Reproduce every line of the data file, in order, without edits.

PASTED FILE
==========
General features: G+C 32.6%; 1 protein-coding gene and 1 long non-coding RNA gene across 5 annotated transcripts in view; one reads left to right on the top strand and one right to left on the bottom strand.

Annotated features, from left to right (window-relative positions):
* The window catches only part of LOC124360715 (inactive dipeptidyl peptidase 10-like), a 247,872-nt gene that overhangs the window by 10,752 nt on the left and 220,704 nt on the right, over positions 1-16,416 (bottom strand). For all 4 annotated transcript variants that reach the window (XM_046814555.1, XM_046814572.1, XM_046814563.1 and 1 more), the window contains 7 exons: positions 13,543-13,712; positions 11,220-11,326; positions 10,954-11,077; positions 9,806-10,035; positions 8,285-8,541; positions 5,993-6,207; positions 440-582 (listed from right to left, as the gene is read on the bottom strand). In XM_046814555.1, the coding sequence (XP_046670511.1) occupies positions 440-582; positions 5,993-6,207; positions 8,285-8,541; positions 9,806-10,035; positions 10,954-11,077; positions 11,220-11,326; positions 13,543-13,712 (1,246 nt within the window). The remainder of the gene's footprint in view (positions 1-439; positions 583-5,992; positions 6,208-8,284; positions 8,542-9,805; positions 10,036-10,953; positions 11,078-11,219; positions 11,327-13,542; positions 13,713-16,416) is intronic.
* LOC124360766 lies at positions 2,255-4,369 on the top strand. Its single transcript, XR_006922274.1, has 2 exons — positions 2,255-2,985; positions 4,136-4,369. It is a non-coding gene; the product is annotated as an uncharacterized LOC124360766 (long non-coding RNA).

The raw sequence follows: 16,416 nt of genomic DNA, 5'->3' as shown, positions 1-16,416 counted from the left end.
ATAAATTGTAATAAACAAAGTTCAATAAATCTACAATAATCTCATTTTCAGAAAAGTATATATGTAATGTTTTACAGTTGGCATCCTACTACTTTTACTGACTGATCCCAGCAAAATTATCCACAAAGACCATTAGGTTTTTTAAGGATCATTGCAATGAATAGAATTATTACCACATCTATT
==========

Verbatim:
General features: G+C 32.6%; 1 protein-coding gene and 1 long non-coding RNA gene across 5 annotated transcripts in view; one reads left to right on the top strand and one right to left on the bottom strand.

Annotated features, from left to right (window-relative positions):
* The window catches only part of LOC124360715 (inactive dipeptidyl peptidase 10-like), a 247,872-nt gene that overhangs the window by 10,752 nt on the left and 220,704 nt on the right, over positions 1-16,416 (bottom strand). For all 4 annotated transcript variants that reach the window (XM_046814555.1, XM_046814572.1, XM_046814563.1 and 1 more), the window contains 7 exons: positions 13,543-13,712; positions 11,220-11,326; positions 10,954-11,077; positions 9,806-10,035; positions 8,285-8,541; positions 5,993-6,207; positions 440-582 (listed from right to left, as the gene is read on the bottom strand). In XM_046814555.1, the coding sequence (XP_046670511.1) occupies positions 440-582; positions 5,993-6,207; positions 8,285-8,541; positions 9,806-10,035; positions 10,954-11,077; positions 11,220-11,326; positions 13,543-13,712 (1,246 nt within the window). The remainder of the gene's footprint in view (positions 1-439; positions 583-5,992; positions 6,208-8,284; positions 8,542-9,805; positions 10,036-10,953; positions 11,078-11,219; positions 11,327-13,542; positions 13,713-16,416) is intronic.
* LOC124360766 lies at positions 2,255-4,369 on the top strand. Its single transcript, XR_006922274.1, has 2 exons — positions 2,255-2,985; positions 4,136-4,369. It is a non-coding gene; the product is annotated as an uncharacterized LOC124360766 (long non-coding RNA).

The raw sequence follows: 16,416 nt of genomic DNA, 5'->3' as shown, positions 1-16,416 counted from the left end.
ATAAATTGTAATAAACAAAGTTCAATAAATCTACAATAATCTCATTTTCAGAAAAGTATATATGTAATGTTTTACAGTTGGCATCCTACTACTTTTACTGACTGATCCCAGCAAAATTATCCACAAAGACCATTAGGTTTTTTAAGGATCATTGCAATGAATAGAATTATTACCACATCTATT